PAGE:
Spring was in the air today.  My flatmate and I could barely contain ourselves with all the new vendors flown in on the warm zephyrs.  Luckily our wallets constrained themselves.  Not before we had done much sampling and buying, though.  We came home with a veritable smorgasbord, which we then laid out for the perfect brunch on the perfect day.

I’ve piqued your interest, have I?  Are you wondering what goodies we were laden with upon our departure?  Well, we picked up a whole duck for Tuesday’s dinner and four Puddledub buffalo, venison, and cranberry burgers for a hearty mid-exam boost-me-up.  As any of my flatmates would tell you, it can be a wee bit difficult to get red meat past my lips (par exemple last Jan-April I was vegan-ish – I cheated with my favourite food, sushi – and have never felt better!).  These burgers are the exception.  When the wafts of moist meat reach my nostrils my mouth invariable starts to water.

My most prized possession leaving this month’s market, though, was the herb lady’s blackberry and rosemary vinegar.  Last summer my parents and I had become accustomed to eating our salads with a simple drizzle of blackberry and ginger balsamic, but try as I might, I have found nothing comparable in the UK.  Until now.  This vinegar is the perfect balance between sweet, from the blackberries, and tart acidity from the vinegar.  The rosemary is almost imperceptible, except for the depth of finish that it lends to the whole taste.  Needless to say it will be making multiple appearances over the next few weeks, drizzled over ice cream, fruit, bread, duck (hence the purchase of another meat I rarely eat), you name it.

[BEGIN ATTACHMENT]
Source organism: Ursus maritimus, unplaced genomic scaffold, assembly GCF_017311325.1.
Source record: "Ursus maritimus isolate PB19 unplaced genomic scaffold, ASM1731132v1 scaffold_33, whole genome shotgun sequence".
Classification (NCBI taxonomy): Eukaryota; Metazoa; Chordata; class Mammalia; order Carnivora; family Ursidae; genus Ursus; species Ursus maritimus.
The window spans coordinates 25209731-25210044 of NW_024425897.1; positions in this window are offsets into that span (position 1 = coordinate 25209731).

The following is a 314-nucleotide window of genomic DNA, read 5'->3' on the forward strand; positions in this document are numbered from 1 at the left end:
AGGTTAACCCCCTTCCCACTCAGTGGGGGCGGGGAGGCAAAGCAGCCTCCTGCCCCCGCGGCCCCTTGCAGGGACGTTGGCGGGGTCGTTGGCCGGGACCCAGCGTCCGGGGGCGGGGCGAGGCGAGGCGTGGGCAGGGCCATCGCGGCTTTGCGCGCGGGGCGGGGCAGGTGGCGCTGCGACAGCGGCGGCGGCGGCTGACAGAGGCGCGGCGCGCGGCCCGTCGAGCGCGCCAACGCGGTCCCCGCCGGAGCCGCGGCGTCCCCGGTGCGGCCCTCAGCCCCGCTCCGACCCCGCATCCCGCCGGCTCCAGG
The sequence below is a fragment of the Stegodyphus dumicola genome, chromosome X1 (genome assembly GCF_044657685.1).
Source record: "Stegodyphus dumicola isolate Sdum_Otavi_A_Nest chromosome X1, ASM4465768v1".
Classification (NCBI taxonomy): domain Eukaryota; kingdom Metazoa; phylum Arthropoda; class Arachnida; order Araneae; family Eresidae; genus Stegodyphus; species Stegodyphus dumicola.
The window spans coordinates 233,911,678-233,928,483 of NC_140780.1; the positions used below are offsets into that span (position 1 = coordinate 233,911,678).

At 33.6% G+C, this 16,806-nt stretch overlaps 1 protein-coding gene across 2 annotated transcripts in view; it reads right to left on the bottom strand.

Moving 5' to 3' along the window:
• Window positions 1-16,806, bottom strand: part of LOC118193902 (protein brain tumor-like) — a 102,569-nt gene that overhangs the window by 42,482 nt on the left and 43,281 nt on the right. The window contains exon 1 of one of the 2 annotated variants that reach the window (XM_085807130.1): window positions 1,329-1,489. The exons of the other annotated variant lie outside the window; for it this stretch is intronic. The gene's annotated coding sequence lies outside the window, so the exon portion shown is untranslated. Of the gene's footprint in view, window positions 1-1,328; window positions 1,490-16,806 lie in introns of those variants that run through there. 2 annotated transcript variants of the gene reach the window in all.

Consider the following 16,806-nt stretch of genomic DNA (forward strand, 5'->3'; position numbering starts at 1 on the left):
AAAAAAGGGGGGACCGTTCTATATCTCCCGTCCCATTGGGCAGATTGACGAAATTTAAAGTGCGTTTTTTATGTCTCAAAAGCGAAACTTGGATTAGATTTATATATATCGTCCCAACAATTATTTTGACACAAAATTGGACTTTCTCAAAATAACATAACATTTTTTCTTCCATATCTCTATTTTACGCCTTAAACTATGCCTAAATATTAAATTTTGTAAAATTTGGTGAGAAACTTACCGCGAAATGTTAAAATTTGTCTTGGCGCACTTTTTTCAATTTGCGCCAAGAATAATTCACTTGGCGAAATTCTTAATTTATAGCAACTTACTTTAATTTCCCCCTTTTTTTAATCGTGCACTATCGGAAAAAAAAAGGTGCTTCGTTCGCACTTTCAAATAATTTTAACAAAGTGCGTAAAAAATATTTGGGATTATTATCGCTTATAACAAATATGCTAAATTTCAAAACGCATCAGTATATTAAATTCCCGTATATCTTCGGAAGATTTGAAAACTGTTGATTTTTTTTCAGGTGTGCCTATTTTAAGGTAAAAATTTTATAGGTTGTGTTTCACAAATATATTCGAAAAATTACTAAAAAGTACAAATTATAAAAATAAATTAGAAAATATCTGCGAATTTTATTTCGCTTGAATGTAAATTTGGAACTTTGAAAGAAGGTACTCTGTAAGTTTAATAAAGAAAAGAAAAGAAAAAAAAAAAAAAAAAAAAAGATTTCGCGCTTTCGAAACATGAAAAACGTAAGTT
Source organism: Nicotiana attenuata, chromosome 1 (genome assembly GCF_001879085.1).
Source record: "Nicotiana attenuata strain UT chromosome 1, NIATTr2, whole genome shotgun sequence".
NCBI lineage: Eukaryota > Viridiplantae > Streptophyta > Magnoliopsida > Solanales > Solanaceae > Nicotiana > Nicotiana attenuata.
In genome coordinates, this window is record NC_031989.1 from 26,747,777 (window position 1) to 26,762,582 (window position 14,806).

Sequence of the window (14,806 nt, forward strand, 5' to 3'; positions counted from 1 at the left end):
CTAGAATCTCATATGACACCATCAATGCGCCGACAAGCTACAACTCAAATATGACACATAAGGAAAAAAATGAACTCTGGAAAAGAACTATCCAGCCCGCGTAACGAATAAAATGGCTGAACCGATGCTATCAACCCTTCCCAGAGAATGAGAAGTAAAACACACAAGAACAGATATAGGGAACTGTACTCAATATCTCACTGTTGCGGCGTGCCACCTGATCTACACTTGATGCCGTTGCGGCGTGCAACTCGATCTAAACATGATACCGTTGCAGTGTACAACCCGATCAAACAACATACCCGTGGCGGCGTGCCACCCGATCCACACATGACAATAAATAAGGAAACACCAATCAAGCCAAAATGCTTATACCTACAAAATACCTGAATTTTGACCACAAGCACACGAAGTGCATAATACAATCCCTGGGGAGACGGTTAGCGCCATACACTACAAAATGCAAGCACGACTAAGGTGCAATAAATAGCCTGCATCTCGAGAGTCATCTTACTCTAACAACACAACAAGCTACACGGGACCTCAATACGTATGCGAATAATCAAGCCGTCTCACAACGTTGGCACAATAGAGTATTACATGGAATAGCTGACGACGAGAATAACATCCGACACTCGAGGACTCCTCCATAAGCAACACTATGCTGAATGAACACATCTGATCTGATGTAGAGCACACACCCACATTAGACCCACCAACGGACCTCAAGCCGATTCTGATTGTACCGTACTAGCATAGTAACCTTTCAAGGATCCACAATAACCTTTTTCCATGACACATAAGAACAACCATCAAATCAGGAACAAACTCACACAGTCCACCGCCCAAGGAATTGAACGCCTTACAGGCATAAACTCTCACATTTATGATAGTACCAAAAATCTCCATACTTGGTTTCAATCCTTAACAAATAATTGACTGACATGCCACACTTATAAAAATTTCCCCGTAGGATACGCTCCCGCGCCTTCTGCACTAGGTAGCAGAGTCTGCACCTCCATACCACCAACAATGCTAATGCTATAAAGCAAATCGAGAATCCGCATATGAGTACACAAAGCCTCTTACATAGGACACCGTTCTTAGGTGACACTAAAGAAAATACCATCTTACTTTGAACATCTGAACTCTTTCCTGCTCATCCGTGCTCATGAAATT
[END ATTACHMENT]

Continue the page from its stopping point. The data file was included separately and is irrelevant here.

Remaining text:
It was also the guest of honour amidst our farmer’s-market-outfitted brunch.  To go with the vinegar my flatmate MC and I each picked up a loaf of fresh bread (mine was whole spelt as I’m allergic to wheat).  To go with the bread, some mostardo chutney and sun blushed tomatoes.  To go with the sun blushed tomatoes, fresh rosemary.  It’s a circle, you see.  If you let your tastebuds do with buying, which I often do, it’s never ending – one flavour simply begs to be paired with another and another and another … But that’s the best adventure of all!


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Writing is a verb